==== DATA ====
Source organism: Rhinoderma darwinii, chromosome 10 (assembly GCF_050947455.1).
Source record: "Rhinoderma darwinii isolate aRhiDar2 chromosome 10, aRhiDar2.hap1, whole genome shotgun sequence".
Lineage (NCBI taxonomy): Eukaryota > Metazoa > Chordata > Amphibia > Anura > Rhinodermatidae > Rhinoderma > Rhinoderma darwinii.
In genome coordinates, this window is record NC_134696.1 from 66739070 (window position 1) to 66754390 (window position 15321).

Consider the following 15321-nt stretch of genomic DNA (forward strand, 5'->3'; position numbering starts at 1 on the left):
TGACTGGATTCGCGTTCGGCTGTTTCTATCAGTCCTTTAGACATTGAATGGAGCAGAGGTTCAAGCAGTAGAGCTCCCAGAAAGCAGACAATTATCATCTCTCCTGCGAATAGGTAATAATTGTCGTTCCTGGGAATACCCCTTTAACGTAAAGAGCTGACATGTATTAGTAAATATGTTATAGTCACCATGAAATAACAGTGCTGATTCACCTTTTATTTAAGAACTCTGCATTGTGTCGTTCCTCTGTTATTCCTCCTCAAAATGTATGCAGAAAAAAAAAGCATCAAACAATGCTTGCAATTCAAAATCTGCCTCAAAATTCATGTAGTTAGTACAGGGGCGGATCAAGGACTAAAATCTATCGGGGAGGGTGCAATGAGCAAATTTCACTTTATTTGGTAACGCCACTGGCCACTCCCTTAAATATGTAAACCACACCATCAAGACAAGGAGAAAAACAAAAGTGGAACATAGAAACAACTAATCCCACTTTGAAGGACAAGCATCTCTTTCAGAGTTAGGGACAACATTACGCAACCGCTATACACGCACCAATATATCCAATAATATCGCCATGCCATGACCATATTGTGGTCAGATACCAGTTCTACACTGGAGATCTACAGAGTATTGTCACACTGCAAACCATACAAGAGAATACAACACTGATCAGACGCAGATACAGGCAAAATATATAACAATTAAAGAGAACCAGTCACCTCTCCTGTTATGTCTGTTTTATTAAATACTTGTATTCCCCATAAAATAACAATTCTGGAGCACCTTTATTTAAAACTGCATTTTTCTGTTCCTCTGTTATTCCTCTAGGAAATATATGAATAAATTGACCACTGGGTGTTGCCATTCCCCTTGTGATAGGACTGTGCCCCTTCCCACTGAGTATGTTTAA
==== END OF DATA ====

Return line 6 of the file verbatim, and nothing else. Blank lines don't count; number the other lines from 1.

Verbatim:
TGACTGGATTCGCGTTCGGCTGTTTCTATCAGTCCTTTAGACATTGAATGGAGCAGAGGTTCAAGCAGTAGAGCTCCCAGAAAGCAGACAATTATCATCTCTCCTGCGAATAGGTAATAATTGTCGTTCCTGGGAATACCCCTTTAACGTAAAGAGCTGACATGTATTAGTAAATATGTTATAGTCACCATGAAATAACAGTGCTGATTCACCTTTTATTTAAGAACTCTGCATTGTGTCGTTCCTCTGTTATTCCTCCTCAAAATGTATGCAGAAAAAAAAAGCATCAAACAATGCTTGCAATTCAAAATCTGCCTCAAAATTCATGTAGTTAGTACAGGGGCGGATCAAGGACTAAAATCTATCGGGGAGGGTGCAATGAGCAAATTTCACTTTATTTGGTAACGCCACTGGCCACTCCCTTAAATATGTAAACCACACCATCAAGACAAGGAGAAAAACAAAAGTGGAACATAGAAACAACTAATCCCACTTTGAAGGACAAGCATCTCTTTCAGAGTTAGGGACAACATTACGCAACCGCTATACACGCACCAATATATCCAATAATATCGCCATGCCATGACCATATTGTGGTCAGATACCAGTTCTACACTGGAGATCTACAGAGTATTGTCACACTGCAAACCATACAAGAGAATACAACACTGATCAGACGCAGATACAGGCAAAATATATAACAATTAAAGAGAACCAGTCACCTCTCCTGTTATGTCTGTTTTATTAAATACTTGTATTCCCCATAAAATAACAATTCTGGAGCACCTTTATTTAAAACTGCATTTTTCTGTTCCTCTGTTATTCCTCTAGGAAATATATGAATAAATTGACCACTGGGTGTTGCCATTCCCCTTGTGATAGGACTGTGCCCCTTCCCACTGAGTATGTTTAA